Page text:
Broccolis DNA Used in Fight Against Downy Mildew
By Luis Pons
April 30, 2002
Agricultural Research Service scientists
have taken an important step toward protecting the broccoli industry against
downy mildew without relying on fungicides. They have found genetic markers
that identify varieties of the vegetable that resist the disease.
According to research geneticist Mark W. Farnham, who spearheads the fight
against the fungus-caused scourge at the
Vegetable Laboratory in Charleston, S.C., the finding is of great value to
breeders developing improved broccoli varieties.
The markers, consisting of genetic material called DNA, will allow
downy-mildew- resistant broccoli to be identified without the use of costly and
time-consuming disease tests--and can lead to more accurate methods of
detecting resistant varieties, according to Farnham. The markers will prove
very useful in singling out resistant plants from a large number that includes
a mixture of resistant and susceptible ones.
Concerns over pesticide use first led to the development of broccoli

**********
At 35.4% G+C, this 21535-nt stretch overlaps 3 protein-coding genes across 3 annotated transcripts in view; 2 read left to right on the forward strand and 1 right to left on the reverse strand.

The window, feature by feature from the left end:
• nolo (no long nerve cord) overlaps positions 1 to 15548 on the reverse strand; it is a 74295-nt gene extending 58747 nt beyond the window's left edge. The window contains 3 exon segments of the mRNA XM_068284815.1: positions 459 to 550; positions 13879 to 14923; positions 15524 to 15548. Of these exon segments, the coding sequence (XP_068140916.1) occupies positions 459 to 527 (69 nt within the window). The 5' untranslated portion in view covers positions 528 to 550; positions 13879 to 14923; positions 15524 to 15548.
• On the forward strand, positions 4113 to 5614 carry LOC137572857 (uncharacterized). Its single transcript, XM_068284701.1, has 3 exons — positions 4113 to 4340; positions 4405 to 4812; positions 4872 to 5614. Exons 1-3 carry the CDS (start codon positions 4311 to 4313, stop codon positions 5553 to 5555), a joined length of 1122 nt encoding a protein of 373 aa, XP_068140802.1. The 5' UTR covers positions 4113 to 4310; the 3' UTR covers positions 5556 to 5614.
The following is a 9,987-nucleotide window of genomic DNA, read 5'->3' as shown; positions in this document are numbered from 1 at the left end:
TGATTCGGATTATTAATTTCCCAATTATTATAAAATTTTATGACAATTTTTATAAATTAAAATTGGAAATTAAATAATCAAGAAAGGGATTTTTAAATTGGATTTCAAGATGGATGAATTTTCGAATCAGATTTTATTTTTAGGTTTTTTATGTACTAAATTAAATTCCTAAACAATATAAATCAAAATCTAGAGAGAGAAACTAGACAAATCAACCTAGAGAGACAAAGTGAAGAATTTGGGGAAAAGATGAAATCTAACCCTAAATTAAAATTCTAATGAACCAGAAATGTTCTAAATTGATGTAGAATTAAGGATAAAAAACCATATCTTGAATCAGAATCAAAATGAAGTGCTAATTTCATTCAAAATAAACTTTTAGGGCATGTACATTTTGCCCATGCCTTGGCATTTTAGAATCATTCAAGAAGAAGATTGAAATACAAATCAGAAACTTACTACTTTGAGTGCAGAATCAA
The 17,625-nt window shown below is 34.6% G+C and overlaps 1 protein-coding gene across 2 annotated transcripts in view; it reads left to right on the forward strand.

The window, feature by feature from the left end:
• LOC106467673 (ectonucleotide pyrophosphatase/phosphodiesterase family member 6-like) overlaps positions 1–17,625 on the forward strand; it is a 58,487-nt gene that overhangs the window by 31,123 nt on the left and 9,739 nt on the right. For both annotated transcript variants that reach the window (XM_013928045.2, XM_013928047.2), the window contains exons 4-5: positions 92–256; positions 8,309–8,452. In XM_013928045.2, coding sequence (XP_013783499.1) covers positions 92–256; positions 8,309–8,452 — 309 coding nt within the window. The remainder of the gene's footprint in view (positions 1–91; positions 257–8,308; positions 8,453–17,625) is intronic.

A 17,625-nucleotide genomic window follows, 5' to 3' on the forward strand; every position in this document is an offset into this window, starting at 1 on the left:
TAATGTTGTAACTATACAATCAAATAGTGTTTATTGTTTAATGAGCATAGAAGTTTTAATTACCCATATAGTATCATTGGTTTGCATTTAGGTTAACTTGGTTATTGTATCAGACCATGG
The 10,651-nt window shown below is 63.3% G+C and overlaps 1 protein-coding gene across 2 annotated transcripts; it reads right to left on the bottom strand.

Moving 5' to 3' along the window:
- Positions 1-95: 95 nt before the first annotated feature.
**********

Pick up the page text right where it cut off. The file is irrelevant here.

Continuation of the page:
varieties that have natural resistance to the disease. Farnhams
laboratory set out to find the related markers to use these varieties more
efficiently as a source of resistance.
The markers can help Farnham reach one of his long-range research goals:
pyramiding resistance genes. In pyramiding, scientists create varieties
containing more than one type of resistance gene, which makes it harder for a
pathogen to overcome the plants resistance.
Another goal of the research, which started in 1995, is to determine how
resistance is inherited in one particular variety under study. This information
is necessary so that researchers can devise strategies for breeding resistance
from this variety into new and better ones, according to Farnham. The research
can be applied to other cole crops such as cauliflower and cabbage that are
within the same botanical family.
Downy mildew costs broccoli producers millions each year in lost profits.
California is by far the leading U.S. producer of broccoli, although it is
grown in almost all states. The industry boasted farm revenue averaging $484
million annually from 1996 to 1998. Americans consumed 2 billion pounds of
broccoli in 1998, about 8 pounds per capita.
ARS is the chief scientific research agency of the
U.S. Department of Agriculture.